Women who were obese at diagnosis of hormone receptor-positive operable breast cancer that was treated with standard chemohormonal therapy had outcomes inferior to those of their nonobese counterparts in an ECOG-led study, the results of which were published early online August 27, 2012 in CANCER, a peer-reviewed journal of the American Cancer Society. The results had been previously presented in part at the San Antonio Breast Cancer Symposium on December 10, 2010 in San Antonio, TX. The analysis drew upon biospecimens contributed by women who had participated in E1199, E5188, and E3189.
“We’ve had a very tumor-centric view of treating cancer and haven’t paid much attention to how characteristics of the patient influence prognosis. Considering factors specific to the patient, such as obesity, and to the tumor, such as breast cancer subtype, could help us better identify those at risk of recurrence,” says lead study investigator Joseph Sparano, MD, Albert Einstein College of Medicine, Montefiore Medical Center (Bronx, New York) and Therapeutics Co-Chair of the ECOG-ACRIN Breast Committee. “We found a pretty striking relationship between obesity and recurrence of a common breast cancer subtype, which we think may eventually lead to testing new strategies to prevent recurrence.”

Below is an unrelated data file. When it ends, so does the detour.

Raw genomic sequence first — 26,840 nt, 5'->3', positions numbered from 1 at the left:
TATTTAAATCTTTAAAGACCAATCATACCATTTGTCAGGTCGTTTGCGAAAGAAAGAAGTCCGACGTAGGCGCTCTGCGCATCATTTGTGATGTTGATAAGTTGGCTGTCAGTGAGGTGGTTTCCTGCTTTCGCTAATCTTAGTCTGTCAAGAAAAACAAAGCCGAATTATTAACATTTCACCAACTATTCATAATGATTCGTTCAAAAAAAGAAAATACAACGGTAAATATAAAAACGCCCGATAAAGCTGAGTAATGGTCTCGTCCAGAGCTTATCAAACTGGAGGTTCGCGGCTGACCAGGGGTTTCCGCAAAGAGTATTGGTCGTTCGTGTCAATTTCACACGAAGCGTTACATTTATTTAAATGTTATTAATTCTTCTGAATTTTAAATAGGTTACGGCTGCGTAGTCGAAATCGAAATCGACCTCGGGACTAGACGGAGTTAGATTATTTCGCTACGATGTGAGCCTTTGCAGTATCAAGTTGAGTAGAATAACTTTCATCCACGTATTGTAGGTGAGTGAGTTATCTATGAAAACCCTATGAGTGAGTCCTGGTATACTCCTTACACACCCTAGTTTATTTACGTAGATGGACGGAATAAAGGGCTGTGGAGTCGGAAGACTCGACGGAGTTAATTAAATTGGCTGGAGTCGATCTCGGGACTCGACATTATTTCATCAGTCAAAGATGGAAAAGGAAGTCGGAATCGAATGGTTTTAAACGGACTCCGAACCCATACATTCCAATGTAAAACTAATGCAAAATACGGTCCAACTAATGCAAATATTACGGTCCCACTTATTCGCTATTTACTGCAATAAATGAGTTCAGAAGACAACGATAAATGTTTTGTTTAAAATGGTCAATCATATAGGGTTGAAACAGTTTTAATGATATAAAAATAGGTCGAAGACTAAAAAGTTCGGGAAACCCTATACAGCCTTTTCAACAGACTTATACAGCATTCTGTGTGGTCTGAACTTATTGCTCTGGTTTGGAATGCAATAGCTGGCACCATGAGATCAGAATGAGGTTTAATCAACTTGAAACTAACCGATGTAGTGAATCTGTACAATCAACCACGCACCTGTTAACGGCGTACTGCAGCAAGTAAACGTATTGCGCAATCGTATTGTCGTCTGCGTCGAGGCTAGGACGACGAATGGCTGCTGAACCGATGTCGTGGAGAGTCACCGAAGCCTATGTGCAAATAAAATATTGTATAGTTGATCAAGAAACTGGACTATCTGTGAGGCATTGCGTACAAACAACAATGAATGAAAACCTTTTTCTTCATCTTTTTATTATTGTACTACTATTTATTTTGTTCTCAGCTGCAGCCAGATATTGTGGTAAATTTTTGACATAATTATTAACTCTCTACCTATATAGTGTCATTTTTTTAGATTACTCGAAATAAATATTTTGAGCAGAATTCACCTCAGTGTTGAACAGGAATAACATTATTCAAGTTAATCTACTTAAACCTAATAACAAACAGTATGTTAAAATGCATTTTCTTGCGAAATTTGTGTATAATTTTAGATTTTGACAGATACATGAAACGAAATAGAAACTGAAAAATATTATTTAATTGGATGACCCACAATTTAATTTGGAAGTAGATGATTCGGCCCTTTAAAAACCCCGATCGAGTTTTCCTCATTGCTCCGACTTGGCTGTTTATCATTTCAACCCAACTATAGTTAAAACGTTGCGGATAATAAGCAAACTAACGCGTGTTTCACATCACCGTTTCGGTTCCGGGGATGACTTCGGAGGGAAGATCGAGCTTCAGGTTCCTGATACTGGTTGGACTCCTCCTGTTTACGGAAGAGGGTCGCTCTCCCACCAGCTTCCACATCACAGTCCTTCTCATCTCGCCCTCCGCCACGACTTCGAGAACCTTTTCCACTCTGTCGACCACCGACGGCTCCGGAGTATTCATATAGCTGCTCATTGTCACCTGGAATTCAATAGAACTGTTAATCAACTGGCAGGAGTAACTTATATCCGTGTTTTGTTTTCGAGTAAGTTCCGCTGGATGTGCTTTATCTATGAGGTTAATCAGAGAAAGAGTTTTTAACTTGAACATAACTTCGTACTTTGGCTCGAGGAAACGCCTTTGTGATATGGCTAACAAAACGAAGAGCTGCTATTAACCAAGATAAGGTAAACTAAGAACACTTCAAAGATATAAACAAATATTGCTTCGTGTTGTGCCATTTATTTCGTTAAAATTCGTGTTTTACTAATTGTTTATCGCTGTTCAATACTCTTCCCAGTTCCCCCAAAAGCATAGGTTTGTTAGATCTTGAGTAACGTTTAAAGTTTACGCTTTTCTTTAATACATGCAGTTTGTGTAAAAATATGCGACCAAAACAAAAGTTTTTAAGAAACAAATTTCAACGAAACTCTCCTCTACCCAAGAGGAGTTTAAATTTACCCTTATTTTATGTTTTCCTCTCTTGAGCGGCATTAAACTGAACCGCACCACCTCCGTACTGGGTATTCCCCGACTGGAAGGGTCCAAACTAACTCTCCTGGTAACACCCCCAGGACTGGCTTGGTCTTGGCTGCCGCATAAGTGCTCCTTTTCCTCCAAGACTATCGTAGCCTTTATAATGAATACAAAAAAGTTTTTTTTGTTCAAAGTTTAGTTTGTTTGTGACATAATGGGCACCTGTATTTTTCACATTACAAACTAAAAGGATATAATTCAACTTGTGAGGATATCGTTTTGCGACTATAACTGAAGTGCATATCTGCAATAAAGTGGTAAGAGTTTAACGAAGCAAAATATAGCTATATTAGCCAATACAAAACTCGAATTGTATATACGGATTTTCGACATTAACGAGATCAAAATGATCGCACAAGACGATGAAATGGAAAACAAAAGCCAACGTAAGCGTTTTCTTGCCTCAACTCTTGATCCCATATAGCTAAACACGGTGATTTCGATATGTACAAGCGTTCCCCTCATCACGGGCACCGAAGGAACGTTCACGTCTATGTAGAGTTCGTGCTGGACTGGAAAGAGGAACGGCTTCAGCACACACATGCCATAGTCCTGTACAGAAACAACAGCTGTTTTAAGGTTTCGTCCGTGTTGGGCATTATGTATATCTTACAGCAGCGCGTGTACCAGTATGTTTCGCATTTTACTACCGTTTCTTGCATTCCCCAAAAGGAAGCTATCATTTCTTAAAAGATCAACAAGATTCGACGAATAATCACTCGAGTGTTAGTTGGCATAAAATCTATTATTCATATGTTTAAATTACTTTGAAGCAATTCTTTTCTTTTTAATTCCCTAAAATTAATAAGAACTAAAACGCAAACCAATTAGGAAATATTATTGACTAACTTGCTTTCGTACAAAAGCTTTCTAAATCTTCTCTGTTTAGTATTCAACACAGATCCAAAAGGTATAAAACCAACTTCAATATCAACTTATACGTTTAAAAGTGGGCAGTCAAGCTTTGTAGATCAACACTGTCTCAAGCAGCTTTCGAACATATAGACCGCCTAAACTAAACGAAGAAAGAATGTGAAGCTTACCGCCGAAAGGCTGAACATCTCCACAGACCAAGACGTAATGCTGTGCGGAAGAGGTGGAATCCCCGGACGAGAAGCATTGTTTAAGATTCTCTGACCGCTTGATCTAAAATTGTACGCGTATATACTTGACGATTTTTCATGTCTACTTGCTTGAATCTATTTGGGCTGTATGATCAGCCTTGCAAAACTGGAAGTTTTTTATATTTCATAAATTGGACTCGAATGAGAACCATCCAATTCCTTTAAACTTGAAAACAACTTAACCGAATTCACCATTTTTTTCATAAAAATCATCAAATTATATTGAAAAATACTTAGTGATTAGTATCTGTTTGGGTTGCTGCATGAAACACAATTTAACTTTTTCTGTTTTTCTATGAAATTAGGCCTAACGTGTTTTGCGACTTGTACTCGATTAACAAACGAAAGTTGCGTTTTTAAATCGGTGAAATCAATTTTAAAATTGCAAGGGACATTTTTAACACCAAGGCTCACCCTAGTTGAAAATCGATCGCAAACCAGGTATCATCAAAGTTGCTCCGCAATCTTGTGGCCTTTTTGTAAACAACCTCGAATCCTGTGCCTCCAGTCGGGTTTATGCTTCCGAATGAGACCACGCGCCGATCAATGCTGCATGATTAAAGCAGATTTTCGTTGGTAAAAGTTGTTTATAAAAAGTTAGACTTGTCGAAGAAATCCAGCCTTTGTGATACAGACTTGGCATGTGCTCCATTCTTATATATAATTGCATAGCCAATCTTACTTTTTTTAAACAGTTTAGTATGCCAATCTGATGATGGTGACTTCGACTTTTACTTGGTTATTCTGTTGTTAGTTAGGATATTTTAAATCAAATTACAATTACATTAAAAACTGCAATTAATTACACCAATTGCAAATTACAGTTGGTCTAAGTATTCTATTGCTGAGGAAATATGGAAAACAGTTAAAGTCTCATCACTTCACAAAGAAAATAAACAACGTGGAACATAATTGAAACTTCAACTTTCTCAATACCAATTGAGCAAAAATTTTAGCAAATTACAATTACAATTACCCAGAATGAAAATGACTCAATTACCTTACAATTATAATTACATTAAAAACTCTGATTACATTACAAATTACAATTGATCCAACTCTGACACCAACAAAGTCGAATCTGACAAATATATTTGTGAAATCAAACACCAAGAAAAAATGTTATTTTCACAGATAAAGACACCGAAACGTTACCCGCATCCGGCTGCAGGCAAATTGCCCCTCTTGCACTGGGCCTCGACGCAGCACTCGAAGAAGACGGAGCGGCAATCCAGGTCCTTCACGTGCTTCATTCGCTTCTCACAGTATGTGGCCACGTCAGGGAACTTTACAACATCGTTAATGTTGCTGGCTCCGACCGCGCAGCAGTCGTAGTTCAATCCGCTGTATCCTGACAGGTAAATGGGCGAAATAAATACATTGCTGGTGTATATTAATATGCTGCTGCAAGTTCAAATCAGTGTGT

Complete author list: Joseph A. Sparano, Molin Wang, Fengmin Zhao, Vered Stearns, Silvana Martino, Jennifer A. Ligibel, Edith A. Perez, Tom Saphner, Antonio C. Wolff, George W. Sledge, Jr., William C. Wood, John Fetting, and Nancy E. Davidson.
Citation: Sparano JA, Wang M, Zhao F, et al. Obesity at diagnosis is associated with inferior outcomes in hormone receptor-positive operable breast cancer. Cancer; published online August 27, 2012; doi: 10.1002/cncr.27527.